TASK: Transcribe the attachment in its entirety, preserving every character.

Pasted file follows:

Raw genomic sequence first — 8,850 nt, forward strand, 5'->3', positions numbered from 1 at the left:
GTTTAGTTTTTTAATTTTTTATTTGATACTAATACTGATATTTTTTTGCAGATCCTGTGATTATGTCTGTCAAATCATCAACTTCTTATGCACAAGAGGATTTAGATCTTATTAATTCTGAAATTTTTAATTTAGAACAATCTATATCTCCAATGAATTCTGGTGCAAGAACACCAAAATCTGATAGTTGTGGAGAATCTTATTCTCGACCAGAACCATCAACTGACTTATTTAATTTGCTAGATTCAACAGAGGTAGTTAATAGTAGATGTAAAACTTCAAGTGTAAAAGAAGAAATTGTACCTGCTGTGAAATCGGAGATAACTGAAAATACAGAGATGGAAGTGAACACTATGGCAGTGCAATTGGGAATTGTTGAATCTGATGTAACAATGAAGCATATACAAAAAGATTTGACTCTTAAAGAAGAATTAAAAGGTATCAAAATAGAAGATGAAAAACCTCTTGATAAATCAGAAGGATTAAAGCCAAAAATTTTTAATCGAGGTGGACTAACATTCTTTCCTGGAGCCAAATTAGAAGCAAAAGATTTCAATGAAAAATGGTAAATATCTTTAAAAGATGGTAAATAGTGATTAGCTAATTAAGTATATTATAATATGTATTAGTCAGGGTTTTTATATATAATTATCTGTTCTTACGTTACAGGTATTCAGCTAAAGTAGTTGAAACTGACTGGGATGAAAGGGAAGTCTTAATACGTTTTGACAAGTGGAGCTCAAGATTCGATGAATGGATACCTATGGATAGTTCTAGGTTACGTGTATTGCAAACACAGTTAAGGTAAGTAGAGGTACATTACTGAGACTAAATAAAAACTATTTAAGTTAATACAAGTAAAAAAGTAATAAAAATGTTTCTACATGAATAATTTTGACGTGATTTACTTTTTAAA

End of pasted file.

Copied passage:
Raw genomic sequence first — 8,850 nt, forward strand, 5'->3', positions numbered from 1 at the left:
GTTTAGTTTTTTAATTTTTTATTTGATACTAATACTGATATTTTTTTGCAGATCCTGTGATTATGTCTGTCAAATCATCAACTTCTTATGCACAAGAGGATTTAGATCTTATTAATTCTGAAATTTTTAATTTAGAACAATCTATATCTCCAATGAATTCTGGTGCAAGAACACCAAAATCTGATAGTTGTGGAGAATCTTATTCTCGACCAGAACCATCAACTGACTTATTTAATTTGCTAGATTCAACAGAGGTAGTTAATAGTAGATGTAAAACTTCAAGTGTAAAAGAAGAAATTGTACCTGCTGTGAAATCGGAGATAACTGAAAATACAGAGATGGAAGTGAACACTATGGCAGTGCAATTGGGAATTGTTGAATCTGATGTAACAATGAAGCATATACAAAAAGATTTGACTCTTAAAGAAGAATTAAAAGGTATCAAAATAGAAGATGAAAAACCTCTTGATAAATCAGAAGGATTAAAGCCAAAAATTTTTAATCGAGGTGGACTAACATTCTTTCCTGGAGCCAAATTAGAAGCAAAAGATTTCAATGAAAAATGGTAAATATCTTTAAAAGATGGTAAATAGTGATTAGCTAATTAAGTATATTATAATATGTATTAGTCAGGGTTTTTATATATAATTATCTGTTCTTACGTTACAGGTATTCAGCTAAAGTAGTTGAAACTGACTGGGATGAAAGGGAAGTCTTAATACGTTTTGACAAGTGGAGCTCAAGATTCGATGAATGGATACCTATGGATAGTTCTAGGTTACGTGTATTGCAAACACAGTTAAGGTAAGTAGAGGTACATTACTGAGACTAAATAAAAACTATTTAAGTTAATACAAGTAAAAAAGTAATAAAAATGTTTCTACATGAATAATTTTGACGTGATTTACTTTTTAAA